“First Cow”

2 STARS

I hesitate to write a review for director Kelly Reichardt‘s “First Cow” for fear of coming across as uncultured and undignified. I feel it’s important to share my opinion of this overly-praised snore fest, if only to assure the general public that not all film critics are completely out of touch. This is the type of movie that film snobs will tell you is supposedly a masterpiece in the hopes that they will appear smart to others in the field. Well I’m not here to do that. This draggy film is a real yawner. This movie is boooooooring.

The story tells the tale of two unlikely friends in the early 1800s who have big dreams of becoming rich and living a better life. Chinese immigrant King-Lu (Orion Lee) lives in the woods and gets by as best he can. Cookie (John Magaro) serves as a cook for a band of verbally abusive trappers. After a chance encounter, the pair settle down by a river and begin a small business making oily cakes from the stolen milk of the first cow in the village, a lone, prized bovine who belongs to a rich landowner (Toby Jones).

The story is a simple one of friendship and the American dream, and not much happens during the two hour runtime. The story thankfully picks up a little speed once the two find success selling their cakes, but the first half is absolutely brutal to sit through. Early on, you could start the film, step away for a good 15 minutes, and come back to have only missed a man making and then eating biscuits.

This is not an exaggeration.

If you find pot stirring, whiskey drinking, chicken feeding, and cow milking to be the height of good time, then have at it. This movie is for you!

Reichardt’s style is already very deliberate and subtle (“Meek’s Cutoff,” “Certain Women”), but her subtlety here is a detriment. She takes too long to tell her story, and it lost my interest almost instantly. The too-dark cinematography doesn’t help matters because you can’t see what is happening half the time. (Not to worry, it’s nothing).

I’m shocked “First Cow” has found its place atop so many “best of the year” lists, which proves my point that this is precisely why people generally don’t trust film critics. I appreciate nuanced filmmaking, but I have a low tolerance for cinema that is overtly tedious. It’s a pity because I think there was a good story buried beneath this uneventful film.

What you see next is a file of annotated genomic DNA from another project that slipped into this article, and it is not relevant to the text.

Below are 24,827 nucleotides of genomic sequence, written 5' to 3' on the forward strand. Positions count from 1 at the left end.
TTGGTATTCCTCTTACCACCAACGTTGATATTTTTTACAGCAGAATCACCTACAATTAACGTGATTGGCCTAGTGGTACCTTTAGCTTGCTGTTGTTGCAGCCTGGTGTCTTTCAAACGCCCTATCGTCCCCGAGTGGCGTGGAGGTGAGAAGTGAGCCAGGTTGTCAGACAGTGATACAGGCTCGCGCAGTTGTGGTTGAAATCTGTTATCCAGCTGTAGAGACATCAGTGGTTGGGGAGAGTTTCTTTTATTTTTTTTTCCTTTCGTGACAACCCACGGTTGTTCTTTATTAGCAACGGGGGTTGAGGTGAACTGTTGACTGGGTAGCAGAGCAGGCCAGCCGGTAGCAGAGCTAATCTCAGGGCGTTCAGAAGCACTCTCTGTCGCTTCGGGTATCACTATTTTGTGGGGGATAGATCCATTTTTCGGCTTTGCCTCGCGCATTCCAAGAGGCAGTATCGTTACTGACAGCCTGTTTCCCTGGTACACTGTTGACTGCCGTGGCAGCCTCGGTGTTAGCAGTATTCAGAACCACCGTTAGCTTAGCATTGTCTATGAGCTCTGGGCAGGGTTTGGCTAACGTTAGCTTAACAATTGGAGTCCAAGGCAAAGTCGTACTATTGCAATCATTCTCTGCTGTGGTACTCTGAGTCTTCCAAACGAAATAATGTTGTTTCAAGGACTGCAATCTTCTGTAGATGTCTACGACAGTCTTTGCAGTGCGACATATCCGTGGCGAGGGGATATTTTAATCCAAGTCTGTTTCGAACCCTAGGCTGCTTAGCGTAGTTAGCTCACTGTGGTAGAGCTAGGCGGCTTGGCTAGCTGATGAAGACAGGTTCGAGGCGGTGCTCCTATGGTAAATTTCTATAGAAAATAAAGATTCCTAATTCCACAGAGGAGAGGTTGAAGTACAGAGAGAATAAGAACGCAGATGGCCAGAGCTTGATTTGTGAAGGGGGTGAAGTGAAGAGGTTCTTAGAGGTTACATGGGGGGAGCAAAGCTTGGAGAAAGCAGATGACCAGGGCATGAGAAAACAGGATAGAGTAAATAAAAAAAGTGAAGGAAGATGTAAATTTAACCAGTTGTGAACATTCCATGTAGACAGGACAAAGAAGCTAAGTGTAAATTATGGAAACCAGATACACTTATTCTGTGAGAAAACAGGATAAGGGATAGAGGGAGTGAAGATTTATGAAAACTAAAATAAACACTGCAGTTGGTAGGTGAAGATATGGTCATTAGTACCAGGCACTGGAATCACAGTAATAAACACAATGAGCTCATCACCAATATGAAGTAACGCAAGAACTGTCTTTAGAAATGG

By: Louisa Moore

11 comments

    1. Towards the end of the year, I screen and review films that are in consideration for awards. This happens every awards season, and I’d like to give a fair chance to small films that may have fallen through the cracks earlier in the year. With 2020 especially, and with a pandemic raging, most film festivals were cancelled and movie theaters shuttered. There were no press and media screenings. This is why I am reviewing “older” films at this point in time. I do not understand why you felt the need to resort to childish name calling just because you disagree with my assessment of “First Cow.” I personally feel the world of film criticism is a better place when we can all share our opinions without being rude about it.

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  1. Funny you’re the only critic that didn’t like this lovely film. Maybe you don’t even know that “disinterested “ means impartial, not uninterested.

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    1. I’m not sure you even read my review, but yeah, this movie was a real yawner. I won’t pretend to like something just because other critics think I’m supposed to. That’s the beauty of thoughtful film criticism. (You may also want to look up the definition of “disinterested.”).

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  2. Please spell out every plot point, leave nothing subtle, tie it up nicely with a bow! I don’t want to do anything as an audience member and I don’t want a director to trust me to have an intelligent thought! My name is Louisa Moore and I am the worst critic ever. Ps I think wall-e is the best movie! Yeah you heard me right. I said wall-e

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    1. Thanks for commenting. It’s clear you didn’t bother to read any of my other reviews. If you had, you’d see that I greatly appreciate nuanced, subtle filmmaking when it’s actually compelling. And I never said WALL-E is the “best movie,” but yes, it’s my favorite movie. I don’t feel the need to be pretentious, especially in films that I list and enjoy as personal favorites.

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  3. Just saw this movie, and I read your distinctly-minority review with, believe me, very great relief.

    It reminded me of something the late Howard Smith, a Village Voice columnist, once said about the difference between Hollywood films and European films (which, back when he said it, meant European “art” films). In an American film, he said, if the hero has to climb stairs up to the fifth floor of a building, we see him start on the bottom step and then cut to him reaching the top. But the European film forces you to watch him climb every blessed step, flight after flight after flight, punishing you for your impatience. When “First Cow” held that opening shot of the long long long ship chugging up the river, and the camera didn’t move for what seemed like several minutes, I knew I was in for that same sort of punishment.

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